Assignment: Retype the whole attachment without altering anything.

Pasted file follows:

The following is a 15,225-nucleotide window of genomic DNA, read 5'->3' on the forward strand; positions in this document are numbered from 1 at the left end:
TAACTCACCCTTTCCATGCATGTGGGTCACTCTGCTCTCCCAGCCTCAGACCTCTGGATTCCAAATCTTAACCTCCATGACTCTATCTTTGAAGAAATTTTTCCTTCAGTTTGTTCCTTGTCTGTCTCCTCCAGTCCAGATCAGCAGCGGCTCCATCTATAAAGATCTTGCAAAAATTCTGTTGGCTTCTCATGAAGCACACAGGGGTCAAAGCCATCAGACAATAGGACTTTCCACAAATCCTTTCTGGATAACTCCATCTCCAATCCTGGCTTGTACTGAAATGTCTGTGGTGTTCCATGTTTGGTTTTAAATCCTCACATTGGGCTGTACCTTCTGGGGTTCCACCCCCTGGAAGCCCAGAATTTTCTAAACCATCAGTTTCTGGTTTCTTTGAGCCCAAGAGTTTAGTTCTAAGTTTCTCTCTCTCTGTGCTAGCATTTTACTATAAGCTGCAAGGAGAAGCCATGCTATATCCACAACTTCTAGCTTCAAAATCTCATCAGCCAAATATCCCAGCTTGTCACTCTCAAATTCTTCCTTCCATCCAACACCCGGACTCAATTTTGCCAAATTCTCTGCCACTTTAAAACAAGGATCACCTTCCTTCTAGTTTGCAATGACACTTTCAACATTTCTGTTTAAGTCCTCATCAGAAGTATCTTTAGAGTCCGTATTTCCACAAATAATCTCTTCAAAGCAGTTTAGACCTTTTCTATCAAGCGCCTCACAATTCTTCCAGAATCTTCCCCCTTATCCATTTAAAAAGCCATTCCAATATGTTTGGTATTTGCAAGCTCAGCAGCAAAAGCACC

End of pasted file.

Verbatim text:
The following is a 15,225-nucleotide window of genomic DNA, read 5'->3' on the forward strand; positions in this document are numbered from 1 at the left end:
TAACTCACCCTTTCCATGCATGTGGGTCACTCTGCTCTCCCAGCCTCAGACCTCTGGATTCCAAATCTTAACCTCCATGACTCTATCTTTGAAGAAATTTTTCCTTCAGTTTGTTCCTTGTCTGTCTCCTCCAGTCCAGATCAGCAGCGGCTCCATCTATAAAGATCTTGCAAAAATTCTGTTGGCTTCTCATGAAGCACACAGGGGTCAAAGCCATCAGACAATAGGACTTTCCACAAATCCTTTCTGGATAACTCCATCTCCAATCCTGGCTTGTACTGAAATGTCTGTGGTGTTCCATGTTTGGTTTTAAATCCTCACATTGGGCTGTACCTTCTGGGGTTCCACCCCCTGGAAGCCCAGAATTTTCTAAACCATCAGTTTCTGGTTTCTTTGAGCCCAAGAGTTTAGTTCTAAGTTTCTCTCTCTCTGTGCTAGCATTTTACTATAAGCTGCAAGGAGAAGCCATGCTATATCCACAACTTCTAGCTTCAAAATCTCATCAGCCAAATATCCCAGCTTGTCACTCTCAAATTCTTCCTTCCATCCAACACCCGGACTCAATTTTGCCAAATTCTCTGCCACTTTAAAACAAGGATCACCTTCCTTCTAGTTTGCAATGACACTTTCAACATTTCTGTTTAAGTCCTCATCAGAAGTATCTTTAGAGTCCGTATTTCCACAAATAATCTCTTCAAAGCAGTTTAGACCTTTTCTATCAAGCGCCTCACAATTCTTCCAGAATCTTCCCCCTTATCCATTTAAAAAGCCATTCCAATATGTTTGGTATTTGCAAGCTCAGCAGCAAAAGCACC